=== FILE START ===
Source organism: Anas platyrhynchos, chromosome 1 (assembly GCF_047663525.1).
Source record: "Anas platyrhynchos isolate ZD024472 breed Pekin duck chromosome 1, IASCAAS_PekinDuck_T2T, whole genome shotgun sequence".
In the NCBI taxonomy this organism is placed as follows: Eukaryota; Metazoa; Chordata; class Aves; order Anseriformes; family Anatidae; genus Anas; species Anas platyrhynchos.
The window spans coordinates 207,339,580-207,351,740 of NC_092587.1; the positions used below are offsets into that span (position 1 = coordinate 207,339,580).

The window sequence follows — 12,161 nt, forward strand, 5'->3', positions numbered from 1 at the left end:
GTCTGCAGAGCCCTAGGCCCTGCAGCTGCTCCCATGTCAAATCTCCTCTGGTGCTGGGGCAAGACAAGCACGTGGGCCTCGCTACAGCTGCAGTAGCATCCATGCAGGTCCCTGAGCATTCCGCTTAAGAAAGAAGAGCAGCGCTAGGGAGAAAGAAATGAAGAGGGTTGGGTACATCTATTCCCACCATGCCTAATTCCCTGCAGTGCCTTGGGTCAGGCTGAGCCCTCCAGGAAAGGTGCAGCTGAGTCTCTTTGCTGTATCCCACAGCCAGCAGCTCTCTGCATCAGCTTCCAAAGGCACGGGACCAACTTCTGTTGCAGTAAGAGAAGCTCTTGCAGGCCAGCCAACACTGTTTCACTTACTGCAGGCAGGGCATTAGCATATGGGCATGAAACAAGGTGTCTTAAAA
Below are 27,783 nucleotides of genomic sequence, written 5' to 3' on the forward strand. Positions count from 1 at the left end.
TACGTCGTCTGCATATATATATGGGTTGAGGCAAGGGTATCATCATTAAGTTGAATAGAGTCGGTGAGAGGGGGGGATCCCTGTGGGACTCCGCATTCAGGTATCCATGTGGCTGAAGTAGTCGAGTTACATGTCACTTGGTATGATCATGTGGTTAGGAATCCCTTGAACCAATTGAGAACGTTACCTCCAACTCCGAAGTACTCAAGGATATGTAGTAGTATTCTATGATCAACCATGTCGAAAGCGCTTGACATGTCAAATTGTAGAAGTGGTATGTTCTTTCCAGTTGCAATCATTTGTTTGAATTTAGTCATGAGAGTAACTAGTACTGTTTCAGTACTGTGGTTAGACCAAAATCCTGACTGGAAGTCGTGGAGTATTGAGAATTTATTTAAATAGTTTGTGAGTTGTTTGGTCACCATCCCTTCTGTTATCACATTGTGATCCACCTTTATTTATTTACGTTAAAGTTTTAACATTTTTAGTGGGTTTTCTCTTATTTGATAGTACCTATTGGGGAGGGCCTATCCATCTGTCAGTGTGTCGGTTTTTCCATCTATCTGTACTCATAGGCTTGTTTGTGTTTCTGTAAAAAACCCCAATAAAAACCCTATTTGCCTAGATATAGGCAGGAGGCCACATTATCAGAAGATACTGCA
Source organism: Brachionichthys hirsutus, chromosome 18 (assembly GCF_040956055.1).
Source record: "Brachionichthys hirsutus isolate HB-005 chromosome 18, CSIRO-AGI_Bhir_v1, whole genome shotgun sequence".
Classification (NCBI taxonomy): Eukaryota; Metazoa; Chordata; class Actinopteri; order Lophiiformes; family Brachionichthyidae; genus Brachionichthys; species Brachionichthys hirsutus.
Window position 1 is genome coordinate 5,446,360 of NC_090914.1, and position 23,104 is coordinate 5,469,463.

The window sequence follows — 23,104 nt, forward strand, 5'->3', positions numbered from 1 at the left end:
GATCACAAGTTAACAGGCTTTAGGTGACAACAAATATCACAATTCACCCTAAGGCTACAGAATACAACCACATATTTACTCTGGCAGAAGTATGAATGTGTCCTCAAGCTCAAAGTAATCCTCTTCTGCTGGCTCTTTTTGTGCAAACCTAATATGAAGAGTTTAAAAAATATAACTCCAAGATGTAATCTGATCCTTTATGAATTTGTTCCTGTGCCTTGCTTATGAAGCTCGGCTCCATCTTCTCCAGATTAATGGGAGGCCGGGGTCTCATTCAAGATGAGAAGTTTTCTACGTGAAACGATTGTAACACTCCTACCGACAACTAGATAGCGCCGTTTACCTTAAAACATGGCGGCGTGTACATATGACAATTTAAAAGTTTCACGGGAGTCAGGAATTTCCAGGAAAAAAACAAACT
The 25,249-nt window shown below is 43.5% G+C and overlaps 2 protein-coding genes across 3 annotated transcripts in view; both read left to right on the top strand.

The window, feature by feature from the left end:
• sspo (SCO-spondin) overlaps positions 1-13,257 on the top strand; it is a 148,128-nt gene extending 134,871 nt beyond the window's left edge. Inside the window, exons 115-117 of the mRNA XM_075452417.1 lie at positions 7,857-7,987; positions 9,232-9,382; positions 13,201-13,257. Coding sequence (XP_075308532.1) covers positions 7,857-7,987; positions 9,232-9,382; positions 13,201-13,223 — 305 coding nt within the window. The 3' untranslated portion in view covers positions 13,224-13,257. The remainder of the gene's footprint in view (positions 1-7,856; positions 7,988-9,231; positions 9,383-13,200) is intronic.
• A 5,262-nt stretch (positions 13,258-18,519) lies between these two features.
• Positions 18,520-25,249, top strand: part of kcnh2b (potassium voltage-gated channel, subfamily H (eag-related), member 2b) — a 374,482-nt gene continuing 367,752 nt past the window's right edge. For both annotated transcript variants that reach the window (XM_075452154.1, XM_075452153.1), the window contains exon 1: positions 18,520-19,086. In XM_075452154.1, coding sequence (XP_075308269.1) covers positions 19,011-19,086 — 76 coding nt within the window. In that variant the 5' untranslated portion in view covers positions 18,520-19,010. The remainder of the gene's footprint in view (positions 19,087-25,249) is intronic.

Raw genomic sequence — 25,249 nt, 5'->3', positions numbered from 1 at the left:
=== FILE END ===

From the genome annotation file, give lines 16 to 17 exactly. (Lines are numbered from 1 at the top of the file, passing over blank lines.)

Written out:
The window, feature by feature from the left end:
• sspo (SCO-spondin) overlaps positions 1-13,257 on the top strand; it is a 148,128-nt gene extending 134,871 nt beyond the window's left edge. Inside the window, exons 115-117 of the mRNA XM_075452417.1 lie at positions 7,857-7,987; positions 9,232-9,382; positions 13,201-13,257. Coding sequence (XP_075308532.1) covers positions 7,857-7,987; positions 9,232-9,382; positions 13,201-13,223 — 305 coding nt within the window. The 3' untranslated portion in view covers positions 13,224-13,257. The remainder of the gene's footprint in view (positions 1-7,856; positions 7,988-9,231; positions 9,383-13,200) is intronic.